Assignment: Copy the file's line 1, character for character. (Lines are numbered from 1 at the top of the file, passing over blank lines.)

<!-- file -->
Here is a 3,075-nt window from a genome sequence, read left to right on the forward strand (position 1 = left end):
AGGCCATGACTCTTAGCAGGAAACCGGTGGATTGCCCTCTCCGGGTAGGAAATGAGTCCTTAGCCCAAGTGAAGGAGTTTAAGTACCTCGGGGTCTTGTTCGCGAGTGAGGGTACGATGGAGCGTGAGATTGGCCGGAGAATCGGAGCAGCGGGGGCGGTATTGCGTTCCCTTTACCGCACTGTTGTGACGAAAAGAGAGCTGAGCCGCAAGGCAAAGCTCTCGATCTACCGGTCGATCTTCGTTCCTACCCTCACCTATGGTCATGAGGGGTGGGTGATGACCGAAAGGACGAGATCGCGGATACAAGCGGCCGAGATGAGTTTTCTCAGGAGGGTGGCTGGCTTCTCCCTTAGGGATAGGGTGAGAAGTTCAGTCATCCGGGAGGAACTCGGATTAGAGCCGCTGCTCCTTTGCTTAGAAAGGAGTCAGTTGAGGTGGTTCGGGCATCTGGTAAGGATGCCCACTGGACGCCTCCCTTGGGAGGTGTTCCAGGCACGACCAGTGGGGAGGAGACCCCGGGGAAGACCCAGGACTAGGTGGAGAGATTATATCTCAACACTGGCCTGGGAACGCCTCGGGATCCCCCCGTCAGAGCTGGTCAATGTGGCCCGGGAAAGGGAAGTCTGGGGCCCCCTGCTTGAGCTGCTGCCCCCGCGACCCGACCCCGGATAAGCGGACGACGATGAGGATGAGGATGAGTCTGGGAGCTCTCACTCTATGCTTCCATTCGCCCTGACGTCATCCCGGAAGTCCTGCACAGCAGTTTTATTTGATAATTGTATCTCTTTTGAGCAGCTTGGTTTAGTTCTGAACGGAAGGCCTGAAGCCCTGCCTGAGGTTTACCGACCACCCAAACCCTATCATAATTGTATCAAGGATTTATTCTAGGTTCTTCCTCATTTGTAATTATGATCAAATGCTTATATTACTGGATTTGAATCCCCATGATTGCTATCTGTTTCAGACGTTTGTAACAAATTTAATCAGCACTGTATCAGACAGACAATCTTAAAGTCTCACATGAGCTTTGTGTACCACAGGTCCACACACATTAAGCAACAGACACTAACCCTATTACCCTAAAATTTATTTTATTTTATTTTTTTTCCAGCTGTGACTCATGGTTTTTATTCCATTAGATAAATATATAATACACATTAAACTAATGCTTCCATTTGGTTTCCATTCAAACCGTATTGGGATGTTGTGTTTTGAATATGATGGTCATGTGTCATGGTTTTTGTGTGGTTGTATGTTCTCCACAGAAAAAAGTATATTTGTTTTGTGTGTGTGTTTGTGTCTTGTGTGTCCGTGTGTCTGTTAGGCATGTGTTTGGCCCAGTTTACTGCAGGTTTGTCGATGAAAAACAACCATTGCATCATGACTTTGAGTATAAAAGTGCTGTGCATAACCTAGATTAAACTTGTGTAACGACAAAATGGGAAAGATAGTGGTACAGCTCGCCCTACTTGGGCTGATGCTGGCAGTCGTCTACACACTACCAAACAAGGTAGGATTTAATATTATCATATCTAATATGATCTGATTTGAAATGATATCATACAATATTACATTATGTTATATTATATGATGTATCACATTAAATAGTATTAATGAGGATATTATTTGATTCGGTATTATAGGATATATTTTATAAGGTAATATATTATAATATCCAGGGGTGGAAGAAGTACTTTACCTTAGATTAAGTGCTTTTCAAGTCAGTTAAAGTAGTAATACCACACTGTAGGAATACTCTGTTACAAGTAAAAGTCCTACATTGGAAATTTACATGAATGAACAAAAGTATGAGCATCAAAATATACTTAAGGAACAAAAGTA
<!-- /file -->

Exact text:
Here is a 3,075-nt window from a genome sequence, read left to right on the forward strand (position 1 = left end):